Mitochondrial diseases classically vary in their severity, rate of progression and system involvement. Those with severe multisystem involvement and poor prognosis often present early in childhood (although there are exceptions) and most of these cases do not survive beyond childhood. Cases presenting later in childhood or adulthood often have less severe phenotypes and are more likely to be associated with mtDNA point mutations. Some individuals may have isolated renal involvement at presentation and have a better prognosis, for example those with the m.3243A>G point mutation, who often present later with proteinuria and go on to be diagnosed with FSGS [14]. These individuals may survive into adulthood, but many require renal replacement therapy and can be successfully transplanted [15, 16].

Sadly, a major characteristic of mitochondrial cytopathy is the unpredictability and progressive nature of systemic involvement. Rotig et al. [17] reported a child with mitochondrial cytopathy due to a nuclear gene mutation affecting the coenzyme Q10 pathway. This patient had bilateral sensorineural deafness, nystagmus and nephrotic syndrome that led to end stage renal failure (ESRF) but who successfully underwent a renal transplant. The patient subsequently suffered neurological deterioration after transplantation rendering him unable to walk; this was successfully treated with ubiquinone. Hameed et al. [18] described a 6 year old boy with hypoparathyroidism, muscle weakness, sensorineural deafness and FSGS who progressed to established renal failure and who was successfully dialysed and transplanted, but suffered a neurological deterioration 4 years later. This child was clinically diagnosed with mitochondrial cytopathy and he later died of respiratory failure from progressive muscle weakness. These cases highlight the complex issues of treating established renal failure in children with mitochondrial cytopathies because they may subsequently develop life-limiting complications as a result of disease progression. However, given the rate of progression in mitochondrial disease is variable and unpredictable, organ transplantation should be considered in the overall context of health needs and issues. Where possible, genetic confirmation and expert clinical advice on the mitochondrial disease course would be important contributions to the decision-making process.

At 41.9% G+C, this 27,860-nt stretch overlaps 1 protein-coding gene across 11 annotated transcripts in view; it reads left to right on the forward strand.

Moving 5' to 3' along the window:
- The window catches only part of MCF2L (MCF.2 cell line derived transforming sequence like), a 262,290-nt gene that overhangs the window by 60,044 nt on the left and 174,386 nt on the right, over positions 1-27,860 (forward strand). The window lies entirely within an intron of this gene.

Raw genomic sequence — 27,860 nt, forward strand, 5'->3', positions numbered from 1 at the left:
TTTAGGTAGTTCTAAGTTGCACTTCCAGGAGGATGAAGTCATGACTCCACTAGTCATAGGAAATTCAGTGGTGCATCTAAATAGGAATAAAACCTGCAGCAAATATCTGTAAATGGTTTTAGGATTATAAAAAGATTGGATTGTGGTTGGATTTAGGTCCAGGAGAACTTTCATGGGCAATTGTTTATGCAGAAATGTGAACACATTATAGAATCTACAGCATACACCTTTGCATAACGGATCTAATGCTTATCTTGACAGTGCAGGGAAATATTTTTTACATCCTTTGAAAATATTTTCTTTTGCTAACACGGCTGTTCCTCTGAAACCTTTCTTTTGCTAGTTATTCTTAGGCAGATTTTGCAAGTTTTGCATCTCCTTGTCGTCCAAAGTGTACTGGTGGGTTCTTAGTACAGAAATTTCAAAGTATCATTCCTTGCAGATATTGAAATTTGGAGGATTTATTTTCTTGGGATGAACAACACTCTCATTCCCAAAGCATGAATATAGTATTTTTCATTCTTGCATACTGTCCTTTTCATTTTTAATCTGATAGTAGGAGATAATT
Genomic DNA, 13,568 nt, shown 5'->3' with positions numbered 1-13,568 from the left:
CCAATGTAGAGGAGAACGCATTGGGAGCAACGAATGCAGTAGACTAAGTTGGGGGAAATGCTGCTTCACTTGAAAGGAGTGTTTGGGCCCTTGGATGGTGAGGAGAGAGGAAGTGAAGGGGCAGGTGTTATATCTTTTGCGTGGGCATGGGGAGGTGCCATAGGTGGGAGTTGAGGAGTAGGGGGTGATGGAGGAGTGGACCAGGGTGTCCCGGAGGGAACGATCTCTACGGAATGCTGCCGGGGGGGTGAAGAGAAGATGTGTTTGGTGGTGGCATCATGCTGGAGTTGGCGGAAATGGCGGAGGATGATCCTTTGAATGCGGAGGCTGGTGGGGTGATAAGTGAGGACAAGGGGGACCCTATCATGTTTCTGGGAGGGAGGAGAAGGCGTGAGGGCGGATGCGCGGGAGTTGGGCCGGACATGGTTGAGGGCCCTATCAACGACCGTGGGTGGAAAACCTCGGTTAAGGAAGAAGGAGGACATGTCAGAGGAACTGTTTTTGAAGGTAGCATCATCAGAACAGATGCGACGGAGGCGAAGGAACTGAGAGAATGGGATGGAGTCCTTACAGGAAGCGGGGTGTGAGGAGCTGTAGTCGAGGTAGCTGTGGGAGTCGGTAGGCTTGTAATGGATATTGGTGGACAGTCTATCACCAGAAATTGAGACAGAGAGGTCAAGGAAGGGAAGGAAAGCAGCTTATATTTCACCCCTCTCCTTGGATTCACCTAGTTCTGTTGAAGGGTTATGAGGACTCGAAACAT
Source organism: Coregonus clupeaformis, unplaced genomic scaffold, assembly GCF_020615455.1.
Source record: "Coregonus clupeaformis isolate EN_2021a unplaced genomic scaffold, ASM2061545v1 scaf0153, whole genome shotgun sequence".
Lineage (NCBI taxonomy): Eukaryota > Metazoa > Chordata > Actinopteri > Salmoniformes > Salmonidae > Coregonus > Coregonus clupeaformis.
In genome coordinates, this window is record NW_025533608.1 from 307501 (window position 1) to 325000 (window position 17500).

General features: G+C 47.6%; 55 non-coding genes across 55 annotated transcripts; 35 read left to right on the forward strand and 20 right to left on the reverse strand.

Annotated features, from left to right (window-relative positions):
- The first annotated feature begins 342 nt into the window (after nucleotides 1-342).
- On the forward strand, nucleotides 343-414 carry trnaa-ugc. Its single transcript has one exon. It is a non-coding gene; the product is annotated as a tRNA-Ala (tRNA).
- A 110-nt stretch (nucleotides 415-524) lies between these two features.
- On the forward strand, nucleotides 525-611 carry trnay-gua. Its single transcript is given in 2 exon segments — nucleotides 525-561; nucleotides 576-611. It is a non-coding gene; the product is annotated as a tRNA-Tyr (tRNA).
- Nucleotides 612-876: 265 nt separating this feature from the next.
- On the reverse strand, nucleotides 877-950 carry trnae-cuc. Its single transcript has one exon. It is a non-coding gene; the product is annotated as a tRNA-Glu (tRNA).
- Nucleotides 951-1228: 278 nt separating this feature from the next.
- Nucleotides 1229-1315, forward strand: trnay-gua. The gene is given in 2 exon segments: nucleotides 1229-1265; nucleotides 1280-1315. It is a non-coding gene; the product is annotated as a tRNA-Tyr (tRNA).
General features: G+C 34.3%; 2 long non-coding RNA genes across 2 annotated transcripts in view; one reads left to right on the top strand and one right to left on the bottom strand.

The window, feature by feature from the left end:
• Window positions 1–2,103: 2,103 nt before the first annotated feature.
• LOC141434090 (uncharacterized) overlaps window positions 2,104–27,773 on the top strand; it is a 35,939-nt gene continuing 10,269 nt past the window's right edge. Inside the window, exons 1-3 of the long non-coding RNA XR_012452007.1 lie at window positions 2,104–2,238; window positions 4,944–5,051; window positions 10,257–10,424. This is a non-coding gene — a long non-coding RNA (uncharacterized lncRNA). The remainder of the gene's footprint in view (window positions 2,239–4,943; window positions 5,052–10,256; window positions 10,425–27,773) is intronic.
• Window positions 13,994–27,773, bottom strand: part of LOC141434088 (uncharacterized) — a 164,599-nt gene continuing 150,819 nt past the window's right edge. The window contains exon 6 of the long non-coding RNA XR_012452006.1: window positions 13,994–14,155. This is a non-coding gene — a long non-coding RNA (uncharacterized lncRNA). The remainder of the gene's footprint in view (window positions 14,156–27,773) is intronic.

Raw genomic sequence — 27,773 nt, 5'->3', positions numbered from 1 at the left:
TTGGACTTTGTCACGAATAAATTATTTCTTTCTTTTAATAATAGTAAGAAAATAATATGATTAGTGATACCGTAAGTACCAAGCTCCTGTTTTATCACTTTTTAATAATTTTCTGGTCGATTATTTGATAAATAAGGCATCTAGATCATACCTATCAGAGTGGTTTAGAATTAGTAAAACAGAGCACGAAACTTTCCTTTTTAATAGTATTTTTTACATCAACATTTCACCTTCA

Our patient presented at a young age and had a clinical diagnosis of a mitochondrial disease that has only recently been genetically defined. He has shown a gradual decline in renal function over the past 9 years. Unfortunately, he developed a cardiomyopathy with a poor ejection fraction of 35 %, which precludes renal transplant and has raised difficult clinical and ethical issues regarding his long-term renal replacement treatment. The genetic testing in this case was revisited after the initial panel of known mutations was negative. Identifying the genetic mutation not only helped to confirm the diagnosis but also in decision making regarding therapeutic options and counseling the family regarding prognosis. Hence, with expanding knowledge of new mutations linked to mitochondrial disease pursuing a genetic diagnosis in cases where there is a clinical suspicion is worthwhile.

We describe the phenotype of a child with novel compound heterozygous RMND1 gene variants and mitochondrial disease causing multisystem failure including renal failure and cardiomyopathy. This report emphasizes the value of pursuing a genetic diagnosis in such cases to aid decisions regarding therapeutic options and counseling of patients and their families.

Abbreviations

CKD: 

chronic kidney disease

COX: 

cytochrome c oxidase

DNA: 

deoxyriboneucleic acid

mtDNA: 

mitochondrial DNA

FSGS: 

focal segmental glomerulosclerosis

ESRF: 

end stage renal failure

Declarations

Authors’ contributions